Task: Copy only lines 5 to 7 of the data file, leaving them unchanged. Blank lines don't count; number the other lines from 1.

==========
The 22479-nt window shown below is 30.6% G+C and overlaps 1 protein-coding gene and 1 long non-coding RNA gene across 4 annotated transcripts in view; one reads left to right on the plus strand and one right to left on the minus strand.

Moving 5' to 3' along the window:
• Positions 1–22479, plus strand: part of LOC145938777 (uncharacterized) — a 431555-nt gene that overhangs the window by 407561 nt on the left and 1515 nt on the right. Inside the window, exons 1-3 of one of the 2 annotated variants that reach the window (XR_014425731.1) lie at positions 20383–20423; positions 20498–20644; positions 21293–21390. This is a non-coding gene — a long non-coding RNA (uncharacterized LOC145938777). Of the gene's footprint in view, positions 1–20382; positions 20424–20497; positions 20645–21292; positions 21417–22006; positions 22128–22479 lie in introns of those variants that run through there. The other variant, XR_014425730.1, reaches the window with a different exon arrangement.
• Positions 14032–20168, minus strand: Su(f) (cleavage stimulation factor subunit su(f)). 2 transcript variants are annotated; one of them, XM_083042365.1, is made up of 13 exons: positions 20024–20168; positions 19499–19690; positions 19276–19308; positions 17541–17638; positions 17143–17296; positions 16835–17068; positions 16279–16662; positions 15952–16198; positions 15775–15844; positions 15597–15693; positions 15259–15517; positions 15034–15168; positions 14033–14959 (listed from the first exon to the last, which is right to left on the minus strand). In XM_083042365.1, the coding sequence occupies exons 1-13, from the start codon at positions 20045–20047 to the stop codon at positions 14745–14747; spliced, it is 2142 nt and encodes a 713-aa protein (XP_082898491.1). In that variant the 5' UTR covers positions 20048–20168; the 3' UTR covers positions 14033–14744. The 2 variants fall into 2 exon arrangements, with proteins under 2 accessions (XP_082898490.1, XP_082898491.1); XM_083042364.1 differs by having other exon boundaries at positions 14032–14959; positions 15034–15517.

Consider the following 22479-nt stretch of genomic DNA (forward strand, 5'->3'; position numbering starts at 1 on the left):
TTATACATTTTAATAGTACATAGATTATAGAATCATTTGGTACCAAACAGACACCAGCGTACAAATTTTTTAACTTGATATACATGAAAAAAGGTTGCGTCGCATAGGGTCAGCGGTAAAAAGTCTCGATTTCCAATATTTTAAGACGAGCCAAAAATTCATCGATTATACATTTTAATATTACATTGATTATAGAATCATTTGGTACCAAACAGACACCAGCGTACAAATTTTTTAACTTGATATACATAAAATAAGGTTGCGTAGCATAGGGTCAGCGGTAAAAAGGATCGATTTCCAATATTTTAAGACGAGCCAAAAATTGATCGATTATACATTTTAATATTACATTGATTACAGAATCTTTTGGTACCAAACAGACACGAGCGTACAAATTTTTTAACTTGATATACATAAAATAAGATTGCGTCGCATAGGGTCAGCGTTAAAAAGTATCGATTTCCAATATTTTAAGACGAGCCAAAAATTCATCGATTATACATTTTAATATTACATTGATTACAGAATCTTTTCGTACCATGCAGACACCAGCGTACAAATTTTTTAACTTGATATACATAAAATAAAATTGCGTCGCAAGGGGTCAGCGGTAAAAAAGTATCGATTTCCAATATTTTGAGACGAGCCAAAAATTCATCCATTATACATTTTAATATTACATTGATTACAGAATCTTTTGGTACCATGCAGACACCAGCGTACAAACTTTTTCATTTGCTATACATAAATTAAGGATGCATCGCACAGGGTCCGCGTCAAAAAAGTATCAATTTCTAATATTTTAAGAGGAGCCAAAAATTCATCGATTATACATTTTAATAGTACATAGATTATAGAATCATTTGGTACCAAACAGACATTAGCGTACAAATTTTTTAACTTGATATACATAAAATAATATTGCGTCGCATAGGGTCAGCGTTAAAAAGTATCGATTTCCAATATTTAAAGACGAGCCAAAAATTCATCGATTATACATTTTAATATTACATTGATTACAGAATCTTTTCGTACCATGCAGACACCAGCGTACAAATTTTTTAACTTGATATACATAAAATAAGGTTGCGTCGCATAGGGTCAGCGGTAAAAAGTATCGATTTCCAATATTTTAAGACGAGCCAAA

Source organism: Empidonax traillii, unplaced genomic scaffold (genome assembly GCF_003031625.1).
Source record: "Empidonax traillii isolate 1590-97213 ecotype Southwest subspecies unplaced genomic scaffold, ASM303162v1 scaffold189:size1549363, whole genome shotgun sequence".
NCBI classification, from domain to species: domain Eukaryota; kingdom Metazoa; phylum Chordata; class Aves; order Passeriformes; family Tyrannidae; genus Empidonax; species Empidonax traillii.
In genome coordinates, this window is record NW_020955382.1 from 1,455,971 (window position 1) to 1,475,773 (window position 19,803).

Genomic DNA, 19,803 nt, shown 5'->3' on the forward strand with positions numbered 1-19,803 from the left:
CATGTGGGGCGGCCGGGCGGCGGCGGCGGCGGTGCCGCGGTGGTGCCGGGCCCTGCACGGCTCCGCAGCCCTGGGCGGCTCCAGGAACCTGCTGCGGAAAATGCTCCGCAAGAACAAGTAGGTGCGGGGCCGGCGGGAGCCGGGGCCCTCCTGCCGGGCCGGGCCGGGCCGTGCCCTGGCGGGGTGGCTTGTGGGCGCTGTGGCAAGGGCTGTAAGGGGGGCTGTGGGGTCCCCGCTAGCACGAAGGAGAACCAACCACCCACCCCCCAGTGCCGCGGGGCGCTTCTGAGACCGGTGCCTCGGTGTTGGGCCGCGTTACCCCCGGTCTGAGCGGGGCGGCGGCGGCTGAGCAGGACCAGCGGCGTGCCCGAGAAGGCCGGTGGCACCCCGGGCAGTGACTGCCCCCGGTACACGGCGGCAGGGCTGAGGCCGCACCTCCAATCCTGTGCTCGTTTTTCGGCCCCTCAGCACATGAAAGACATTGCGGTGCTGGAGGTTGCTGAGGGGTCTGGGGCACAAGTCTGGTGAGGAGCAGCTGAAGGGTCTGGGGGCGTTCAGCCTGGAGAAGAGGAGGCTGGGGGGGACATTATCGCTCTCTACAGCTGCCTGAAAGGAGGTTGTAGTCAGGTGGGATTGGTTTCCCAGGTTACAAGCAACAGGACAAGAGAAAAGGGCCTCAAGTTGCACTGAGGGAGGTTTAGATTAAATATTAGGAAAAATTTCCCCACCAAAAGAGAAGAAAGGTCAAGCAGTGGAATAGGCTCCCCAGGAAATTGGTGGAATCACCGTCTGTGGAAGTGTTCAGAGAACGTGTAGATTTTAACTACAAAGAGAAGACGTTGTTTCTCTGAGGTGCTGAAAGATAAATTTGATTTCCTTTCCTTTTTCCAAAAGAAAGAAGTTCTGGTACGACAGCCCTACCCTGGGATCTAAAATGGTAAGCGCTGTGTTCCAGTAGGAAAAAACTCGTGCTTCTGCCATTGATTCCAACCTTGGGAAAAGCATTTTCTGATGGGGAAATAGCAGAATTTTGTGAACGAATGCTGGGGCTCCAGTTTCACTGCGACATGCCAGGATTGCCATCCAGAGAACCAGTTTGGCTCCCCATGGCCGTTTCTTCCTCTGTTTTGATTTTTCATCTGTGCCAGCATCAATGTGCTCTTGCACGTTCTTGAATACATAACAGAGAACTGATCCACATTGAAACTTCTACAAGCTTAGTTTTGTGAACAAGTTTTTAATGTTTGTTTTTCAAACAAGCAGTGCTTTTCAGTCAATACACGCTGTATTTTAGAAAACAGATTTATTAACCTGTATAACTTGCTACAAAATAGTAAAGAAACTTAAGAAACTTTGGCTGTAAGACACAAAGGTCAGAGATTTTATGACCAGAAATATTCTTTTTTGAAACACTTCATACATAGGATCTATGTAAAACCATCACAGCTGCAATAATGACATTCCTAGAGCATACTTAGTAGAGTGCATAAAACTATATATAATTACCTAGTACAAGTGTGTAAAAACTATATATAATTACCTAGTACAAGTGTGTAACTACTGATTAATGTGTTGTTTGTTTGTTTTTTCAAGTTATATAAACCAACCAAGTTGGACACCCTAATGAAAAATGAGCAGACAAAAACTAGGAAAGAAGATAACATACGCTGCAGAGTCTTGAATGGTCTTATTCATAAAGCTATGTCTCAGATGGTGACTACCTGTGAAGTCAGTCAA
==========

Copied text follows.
Consider the following 22479-nt stretch of genomic DNA (forward strand, 5'->3'; position numbering starts at 1 on the left):
TTATACATTTTAATAGTACATAGATTATAGAATCATTTGGTACCAAACAGACACCAGCGTACAAATTTTTTAACTTGATATACATGAAAAAAGGTTGCGTCGCATAGGGTCAGCGGTAAAAAGTCTCGATTTCCAATATTTTAAGACGAGCCAAAAATTCATCGATTATACATTTTAATATTACATTGATTATAGAATCATTTGGTACCAAACAGACACCAGCGTACAAATTTTTTAACTTGATATACATAAAATAAGGTTGCGTAGCATAGGGTCAGCGGTAAAAAGGATCGATTTCCAATATTTTAAGACGAGCCAAAAATTGATCGATTATACATTTTAATATTACATTGATTACAGAATCTTTTGGTACCAAACAGACACGAGCGTACAAATTTTTTAACTTGATATACATAAAATAAGATTGCGTCGCATAGGGTCAGCGTTAAAAAGTATCGATTTCCAATATTTTAAGACGAGCCAAAAATTCATCGATTATACATTTTAATATTACATTGATTACAGAATCTTTTCGTACCATGCAGACACCAGCGTACAAATTTTTTAACTTGATATACATAAAATAAAATTGCGTCGCAAGGGGTCAGCGGTAAAAAAGTATCGATTTCCAATATTTTGAGACGAGCCAAAAATTCATCCATTATACATTTTAATATTACATTGATTACAGAATCTTTTGGTACCATGCAGACACCAGCGTACAAACTTTTTCATTTGCTATACATAAATTAAGGATGCATCGCACAGGGTCCGCGTCAAAAAAGTATCAATTTCTAATATTTTAAGAGGAGCCAAAAATTCATCGATTATACATTTTAATAGTACATAGATTATAGAATCATTTGGTACCAAACAGACATTAGCGTACAAATTTTTTAACTTGATATACATAAAATAATATTGCGTCGCATAGGGTCAGCGTTAAAAAGTATCGATTTCCAATATTTAAAGACGAGCCAAAAATTCATCGATTATACATTTTAATATTACATTGATTACAGAATCTTTTCGTACCATGCAGACACCAGCGTACAAATTTTTTAACTTGATATACATAAAATAAGGTTGCGTCGCATAGGGTCAGCGGTAAAAAGTATCGATTTCCAATATTTTAAGACGAGCCAAA

Source organism: Empidonax traillii, unplaced genomic scaffold (genome assembly GCF_003031625.1).